Two Tilapia fishes in hands of fisherman, Ecuador.

Transforming wild fisheries and fish farming

The ocean can provide food for billions — but only if we take care of it

© Kseniya Ragozina

3 billion people

(3 out of 7) people rely on seafood as their primary source of animal protein

260 million people

Nearly 4% of the world’s population – mostly in the developing world – rely directly on fisheries for their livelihoods

50% of seafood

Half of the world’s seafood is produced by aquaculture

One-third of the world’s wild-caught fisheries are depleted because of overfishing, pollution and the effects of climate change. In some places, stocks have declined or collapsed due to illegal, unreported and unregulated fishing — hitting the coastal communities that rely​ on seafood for food and income the hardest.

As fish populations have dwindled, the aquaculture — or fish farming — sector now accounts for more than half of worldwide seafood production. Yet some aquaculture practices have degraded coastal ecosystems, polluting the oceans with waste and destroying critical habitats.

Conservation International is addressing these issues from ocean to plate, helping to sustainably improve food security and livelihoods for the billions of people who need fisheries to survive.

The challenge

Demand for seafood is rising due to population growth, rising affluence and globalization. New technologies have enhanced our ability to pull more fish from the oceans, while pollution and habitat degradation are depleting or sickening the fish populations that remain.

The vision

Conservation International protects biodiversity and improves the wellbeing of ocean-dependent communities by implementing sustainable fisheries and aquaculture solutions built on partnerships and investments from ocean to plate.

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Our approach

Fishing in Chiapas, Mexico.
© Jessica Scranton

No fishery has the same set of challenges, so Conservation International creates tools and partnerships to identify and address the unique ecological, social and economic needs and barriers for each fishery in which we work. We focus on coastal fisheries across nine countries to help ocean-dependent communities create the sustainable fisheries and aquaculture that they need to thrive.

How we do it

Conservation International deploys its scientific expertise to tackle critical issues surrounding sustainable fisheries management, ecosystem health and biodiversity conservation. We also work to promote social responsibility in fisheries and aquaculture by developing best practices for seafood sourcing and reducing uncertainty in the private sector.

Bluefin tuna in net
© Gary Stokes

Resilient fisheries

Our goal is to enhance human well-being while reducing the adverse impacts of fishing on the environment. In the Pacific, we work with partners to improve local food security and management of tuna, using innovations in technology and harvesting methods as well as regional monitoring and surveillance. In small-scale fisheries we implement governance reform and market-based solutions, providing the tools, incentives and financing to help transition fisheries from overexploitation to sustainability.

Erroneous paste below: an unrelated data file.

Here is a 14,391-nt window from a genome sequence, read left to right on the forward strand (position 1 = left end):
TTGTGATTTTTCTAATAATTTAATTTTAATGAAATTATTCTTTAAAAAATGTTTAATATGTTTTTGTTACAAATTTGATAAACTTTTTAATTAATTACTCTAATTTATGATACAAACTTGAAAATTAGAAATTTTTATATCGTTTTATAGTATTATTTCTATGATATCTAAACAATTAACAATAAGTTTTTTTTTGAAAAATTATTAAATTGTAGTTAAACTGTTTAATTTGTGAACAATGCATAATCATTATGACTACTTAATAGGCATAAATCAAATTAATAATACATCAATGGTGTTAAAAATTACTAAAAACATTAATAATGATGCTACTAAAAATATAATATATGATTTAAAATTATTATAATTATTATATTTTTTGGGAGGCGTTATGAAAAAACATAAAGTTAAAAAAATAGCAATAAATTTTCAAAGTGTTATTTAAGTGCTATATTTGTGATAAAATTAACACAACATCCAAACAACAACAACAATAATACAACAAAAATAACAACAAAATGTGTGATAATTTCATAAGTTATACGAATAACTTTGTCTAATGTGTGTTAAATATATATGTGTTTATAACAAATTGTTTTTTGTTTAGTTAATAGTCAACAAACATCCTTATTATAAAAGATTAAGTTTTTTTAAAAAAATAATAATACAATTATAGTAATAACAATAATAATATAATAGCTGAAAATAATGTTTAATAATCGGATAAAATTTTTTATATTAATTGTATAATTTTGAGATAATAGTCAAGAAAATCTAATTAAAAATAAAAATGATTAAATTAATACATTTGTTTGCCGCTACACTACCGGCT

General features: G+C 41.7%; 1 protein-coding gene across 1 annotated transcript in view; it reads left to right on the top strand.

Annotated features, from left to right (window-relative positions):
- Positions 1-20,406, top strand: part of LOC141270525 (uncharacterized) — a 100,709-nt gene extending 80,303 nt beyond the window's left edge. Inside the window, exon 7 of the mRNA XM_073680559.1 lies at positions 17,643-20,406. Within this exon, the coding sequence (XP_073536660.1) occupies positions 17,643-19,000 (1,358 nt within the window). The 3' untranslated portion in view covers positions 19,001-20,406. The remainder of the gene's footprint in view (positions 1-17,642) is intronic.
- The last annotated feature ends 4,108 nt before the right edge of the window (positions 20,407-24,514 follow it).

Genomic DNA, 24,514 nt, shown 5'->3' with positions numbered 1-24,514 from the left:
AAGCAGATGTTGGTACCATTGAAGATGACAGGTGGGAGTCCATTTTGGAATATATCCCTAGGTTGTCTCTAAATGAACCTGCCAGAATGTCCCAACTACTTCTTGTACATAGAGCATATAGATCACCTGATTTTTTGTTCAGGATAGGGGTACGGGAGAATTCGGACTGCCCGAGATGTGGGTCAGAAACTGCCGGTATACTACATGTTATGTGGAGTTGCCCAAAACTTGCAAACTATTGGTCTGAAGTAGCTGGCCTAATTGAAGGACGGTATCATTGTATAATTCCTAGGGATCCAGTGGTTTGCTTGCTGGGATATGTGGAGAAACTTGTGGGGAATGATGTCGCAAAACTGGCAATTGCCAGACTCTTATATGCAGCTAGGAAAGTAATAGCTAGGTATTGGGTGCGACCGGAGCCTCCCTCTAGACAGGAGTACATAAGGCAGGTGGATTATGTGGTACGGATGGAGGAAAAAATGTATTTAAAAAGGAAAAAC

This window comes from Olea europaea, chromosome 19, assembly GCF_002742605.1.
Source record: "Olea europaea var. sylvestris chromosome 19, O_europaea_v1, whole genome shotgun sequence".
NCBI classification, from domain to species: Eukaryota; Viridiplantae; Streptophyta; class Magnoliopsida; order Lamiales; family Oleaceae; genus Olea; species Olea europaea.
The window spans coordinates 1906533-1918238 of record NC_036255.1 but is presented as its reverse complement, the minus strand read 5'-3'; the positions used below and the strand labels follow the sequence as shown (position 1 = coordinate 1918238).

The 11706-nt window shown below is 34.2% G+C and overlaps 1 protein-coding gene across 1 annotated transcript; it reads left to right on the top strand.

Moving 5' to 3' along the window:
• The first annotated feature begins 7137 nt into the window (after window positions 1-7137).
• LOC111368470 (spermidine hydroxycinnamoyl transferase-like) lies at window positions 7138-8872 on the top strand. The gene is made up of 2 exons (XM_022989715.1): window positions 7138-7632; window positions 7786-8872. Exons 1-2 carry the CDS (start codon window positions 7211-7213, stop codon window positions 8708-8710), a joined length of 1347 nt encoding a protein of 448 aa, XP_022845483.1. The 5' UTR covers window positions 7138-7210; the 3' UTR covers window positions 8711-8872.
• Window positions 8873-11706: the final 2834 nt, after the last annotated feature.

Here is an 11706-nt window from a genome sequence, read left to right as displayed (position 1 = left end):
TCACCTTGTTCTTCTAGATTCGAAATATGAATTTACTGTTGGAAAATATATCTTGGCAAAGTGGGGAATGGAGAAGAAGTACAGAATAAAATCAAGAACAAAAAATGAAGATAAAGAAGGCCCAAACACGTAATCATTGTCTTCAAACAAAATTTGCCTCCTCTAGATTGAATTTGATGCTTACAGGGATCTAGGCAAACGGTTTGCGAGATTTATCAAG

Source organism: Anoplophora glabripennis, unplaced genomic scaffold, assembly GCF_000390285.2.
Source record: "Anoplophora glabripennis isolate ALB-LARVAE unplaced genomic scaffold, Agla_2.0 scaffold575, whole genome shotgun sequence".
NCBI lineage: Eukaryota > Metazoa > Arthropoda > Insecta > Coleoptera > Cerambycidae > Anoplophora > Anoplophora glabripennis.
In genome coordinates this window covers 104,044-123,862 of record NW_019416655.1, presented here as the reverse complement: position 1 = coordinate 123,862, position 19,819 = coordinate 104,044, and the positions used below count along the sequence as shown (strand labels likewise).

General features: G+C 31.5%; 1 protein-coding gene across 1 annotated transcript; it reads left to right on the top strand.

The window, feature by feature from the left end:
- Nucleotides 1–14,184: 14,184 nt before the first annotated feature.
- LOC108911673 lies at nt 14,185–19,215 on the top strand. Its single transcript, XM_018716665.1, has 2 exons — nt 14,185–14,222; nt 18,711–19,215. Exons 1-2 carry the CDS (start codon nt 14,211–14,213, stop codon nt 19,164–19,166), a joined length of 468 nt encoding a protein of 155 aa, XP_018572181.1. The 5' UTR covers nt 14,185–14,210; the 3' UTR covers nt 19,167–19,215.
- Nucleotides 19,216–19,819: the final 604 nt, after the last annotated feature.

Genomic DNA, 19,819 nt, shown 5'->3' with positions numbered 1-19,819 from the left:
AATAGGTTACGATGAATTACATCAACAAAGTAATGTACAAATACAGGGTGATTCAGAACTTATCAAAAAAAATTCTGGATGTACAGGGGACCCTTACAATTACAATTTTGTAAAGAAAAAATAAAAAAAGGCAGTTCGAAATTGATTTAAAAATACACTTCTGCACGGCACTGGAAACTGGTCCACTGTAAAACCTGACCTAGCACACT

Conservation International’s fisheries projects around the world:

Shrimp farming
© Keith A. Ellenbogen

Sustainable aquaculture

Conservation International’s aquaculture program aims to transform farmed seafood, focusing on demonstrating sustainable fish farming in selected areas. Our work emphasizes sustainable, low-impact, high-productivity aquaculture; restoring overexploited and endangered aquatic species and no net loss of coastal ecosystems; and transforming markets and supply chains to increase demand for sustainably farmed products.

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From the blog


Our Experts


  • Expertise
  • Language
  • Location

Mark Erdmann, Ph.D.

Vice President, Marine, Asia-Pacific Field Division

Dr. Mark Erdmann’s work largely focuses on the management of marine protected areas, as well as research on reef fish and mantis shrimp biodiversity, satellite tracking of endangered sharks and rays, and genetic connectivity in MPA networks.

Scott Henderson

Vice President, Marine & Lead for Sustainable Landscapes and Seascapes, Field Delivery

Scott Henderson is a conservation and marine management practitioner with field experience as a researcher and consultant, primarily in Latin America. Scott founded the Eastern Tropical Pacific Seascape program and is responsible for developing multi-country marine strategies and building awareness of marine conservation issues.

John N. (“Jack”) Kittinger, Ph.D.

Senior Director, Blue Production Program, Center for Oceans

As the senior director of the Blue Production Program in Conservation International's Center for Oceans, Dr. Kittinger works to ensure a healthy ocean provides benefits to coastal communities.

Marco Quesada, Ph.D.

Director, Conservation International-Costa Rica

Dr. Marco Quesada Alpizar specializes in marine conservation, marine policy, and fisheries policy and management. Marco has been involved in the creation of Costa Rica’s largest marine protected area through the Costa Rica program, as well as designing and implementing policies for Costa Rica’s National Maritime Enforcement Strategy.

Guilherme Dutra

Director, Marine Program, Conservation International-Brazil

Guilherme Dutra leads a series of initiatives to support the implementation and expansion of the Marine Protected Areas network in the Abrolhos region and other parts of Brazil. Dutra has coordinated efforts to increase the knowledge and recognition of the importance the Abrolhos coral reefs, as well as developing management solutions that influence marine conservation in the country.

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